Skip to main content

Home/ Diigo In Education/ Group items matching "education technologic" in title, tags, annotations or url

Group items matching
in title, tags, annotations or url

Sort By: Relevance | Date Filter: All | Bookmarks | Topics Simple Middle
Jessica Ports

The 35 Best Web 2.0 Classroom Tools Chosen By You | Edudemic - 240 views

  •  
    The 35 Best Web 2.0 Classroom Tools Chosen By You
  •  
    If you're not an avid follower of #edchat on Twitter, you may be missing out on a great opportunity to learn about some new Web 2.0 tools that are currently being used in classrooms around the world. That's because @chickensaltash posed a simple question to the PLN and there has been a huge swell of support as hundreds of people have jumped in to answer the question about which 5 Web 2.0 tools teachers are using in classrooms.
  •  
    A lot of these are really great tools to use!
Smith Shots

EdTech Toolbox: Web 2 Tools by Task - 33 views

  •  
    One of the most comprehensive lists by categories of Web 2.0 tools that I have seen, with links to each. Tremendous resource!
  •  
    WOWZA! That's an incredible list!! Thank you so much for sharing this.
Lynda Monick-Isenberg

Differentiated Learning - 64 views

http://bit.ly/1kuZdRh

technology education parenting resources

started by Lynda Monick-Isenberg on 15 Mar 14 no follow-up yet
Nigel Coutts

How might we develop self-regulated learners? - The Learner's Way - 16 views

  •  
    A common question is how do we facilitate the development of independent, self-regulating learners. With an increased focus on the development of dispositional models for learning where the skills and mindset of the learner are crucial, how do we ensure that our learners move from requiring external regulation to a model of internal regulation?  
scottbuchholtz

Online Mind Mapping and Brainstorming app - SpiderScribe - 38 views

  •  
    Site for mind mapping and brainstorming organization.
Nigel Coutts

Delivering on the promise of STEAM - The Learner's Way - 40 views

  •  
    The challenge is to ensure that students within a STEAM programme are better prepared than they might be if they studied the disciplines in isolation and that in seeking to integrate diverse fields we do not weaken the efficacy of one for the inclusion of another.
afager212

Using Social Bookmarking in Schools and with your Students- Part Two | Silvia Tolisano- Langwitches Blog - 17 views

    • afager212
       
      Could be a useful tool when just starting
  • Remember that it is NOT about the tools we use with our students, but the skills we are exposing them to and want them to get proficient in.
  • need to evaluate and interpret information tag bookmarks (their own and/or the ones collected by their teacher) summarize bookmarks (their own and/or the ones shared by teacher) take advantage of “experts in the field” (by subscribing to their RSS for specific tags) learn to search for relevant information beyond “googling” collaborate with other members of a study group (local or global)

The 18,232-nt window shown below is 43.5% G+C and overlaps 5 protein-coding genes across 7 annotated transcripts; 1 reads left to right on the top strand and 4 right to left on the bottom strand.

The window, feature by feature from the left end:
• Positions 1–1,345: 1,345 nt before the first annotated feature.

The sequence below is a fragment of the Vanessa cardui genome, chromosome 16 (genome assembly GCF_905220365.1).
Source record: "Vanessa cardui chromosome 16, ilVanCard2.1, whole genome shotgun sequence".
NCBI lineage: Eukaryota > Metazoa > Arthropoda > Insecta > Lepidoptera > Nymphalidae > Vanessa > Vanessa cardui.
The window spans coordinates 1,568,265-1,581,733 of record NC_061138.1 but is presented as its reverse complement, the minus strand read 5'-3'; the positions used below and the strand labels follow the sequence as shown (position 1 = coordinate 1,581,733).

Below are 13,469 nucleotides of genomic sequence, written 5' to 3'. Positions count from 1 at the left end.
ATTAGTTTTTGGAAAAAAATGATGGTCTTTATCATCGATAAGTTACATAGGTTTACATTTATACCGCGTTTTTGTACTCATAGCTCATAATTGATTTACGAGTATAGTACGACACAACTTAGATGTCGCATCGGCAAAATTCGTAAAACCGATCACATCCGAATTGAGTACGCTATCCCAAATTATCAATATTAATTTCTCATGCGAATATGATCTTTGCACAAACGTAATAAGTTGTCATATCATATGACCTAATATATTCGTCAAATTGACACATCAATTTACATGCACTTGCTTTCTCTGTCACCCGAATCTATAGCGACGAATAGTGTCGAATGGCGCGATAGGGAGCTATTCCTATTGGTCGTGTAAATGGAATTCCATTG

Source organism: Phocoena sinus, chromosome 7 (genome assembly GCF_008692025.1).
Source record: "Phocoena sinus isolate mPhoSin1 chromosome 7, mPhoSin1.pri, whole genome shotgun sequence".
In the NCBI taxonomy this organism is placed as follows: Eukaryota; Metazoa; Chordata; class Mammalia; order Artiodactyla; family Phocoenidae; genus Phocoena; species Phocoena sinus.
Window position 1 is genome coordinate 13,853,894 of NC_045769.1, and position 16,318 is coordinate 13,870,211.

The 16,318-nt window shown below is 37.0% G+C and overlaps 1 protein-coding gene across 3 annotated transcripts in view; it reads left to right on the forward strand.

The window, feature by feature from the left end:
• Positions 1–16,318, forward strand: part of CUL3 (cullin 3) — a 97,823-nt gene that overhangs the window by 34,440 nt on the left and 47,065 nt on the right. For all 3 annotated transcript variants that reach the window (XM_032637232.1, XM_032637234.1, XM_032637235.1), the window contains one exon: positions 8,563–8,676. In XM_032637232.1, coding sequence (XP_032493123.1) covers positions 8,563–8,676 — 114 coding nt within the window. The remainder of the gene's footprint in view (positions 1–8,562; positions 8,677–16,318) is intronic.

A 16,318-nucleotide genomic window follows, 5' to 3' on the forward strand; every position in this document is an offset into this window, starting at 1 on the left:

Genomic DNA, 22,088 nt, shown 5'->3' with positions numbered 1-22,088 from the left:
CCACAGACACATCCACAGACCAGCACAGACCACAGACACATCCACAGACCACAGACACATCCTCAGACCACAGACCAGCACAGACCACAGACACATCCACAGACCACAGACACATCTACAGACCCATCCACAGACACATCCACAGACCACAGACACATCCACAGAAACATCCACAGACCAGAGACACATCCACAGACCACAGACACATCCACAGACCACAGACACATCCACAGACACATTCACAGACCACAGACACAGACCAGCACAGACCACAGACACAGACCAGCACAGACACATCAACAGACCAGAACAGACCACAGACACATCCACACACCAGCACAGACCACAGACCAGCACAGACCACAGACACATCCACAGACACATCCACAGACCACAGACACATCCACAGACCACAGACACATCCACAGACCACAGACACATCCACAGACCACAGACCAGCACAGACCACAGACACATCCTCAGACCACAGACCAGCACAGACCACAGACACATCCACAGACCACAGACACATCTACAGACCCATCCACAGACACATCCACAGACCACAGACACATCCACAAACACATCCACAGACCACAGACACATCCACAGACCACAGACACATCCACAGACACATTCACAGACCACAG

• ...2 more annotations...
  • a critical mistake when introducing digital tools by assuming that armed with a username and a password, students will automatically find meaningful ways to learn together.
  • Handout_SocialBookmarkingRoles.pdf
Clint Heitz

The Reading Brain in the Digital Age: The Science of Paper versus Screens - Scientific American - 25 views

  • The matter is by no means settled. Before 1992 most studies concluded that people read slower, less accurately and less comprehensively on screens than on paper. Studies published since the early 1990s, however, have produced more inconsistent results: a slight majority has confirmed earlier conclusions, but almost as many have found few significant differences in reading speed or comprehension between paper and screens. And recent surveys suggest that although most people still prefer paper—especially when reading intensively—attitudes are changing as tablets and e-reading technology improve and reading digital books for facts and fun becomes more common.
  • Compared with paper, screens may also drain more of our mental resources while we are reading and make it a little harder to remember what we read when we are done. A parallel line of research focuses on people's attitudes toward different kinds of media. Whether they realize it or not, many people approach computers and tablets with a state of mind less conducive to learning than the one they bring to paper.
  • Both anecdotally and in published studies, people report that when trying to locate a particular piece of written information they often remember where in the text it appeared. We might recall that we passed the red farmhouse near the start of the trail before we started climbing uphill through the forest; in a similar way, we remember that we read about Mr. Darcy rebuffing Elizabeth Bennett on the bottom of the left-hand page in one of the earlier chapters.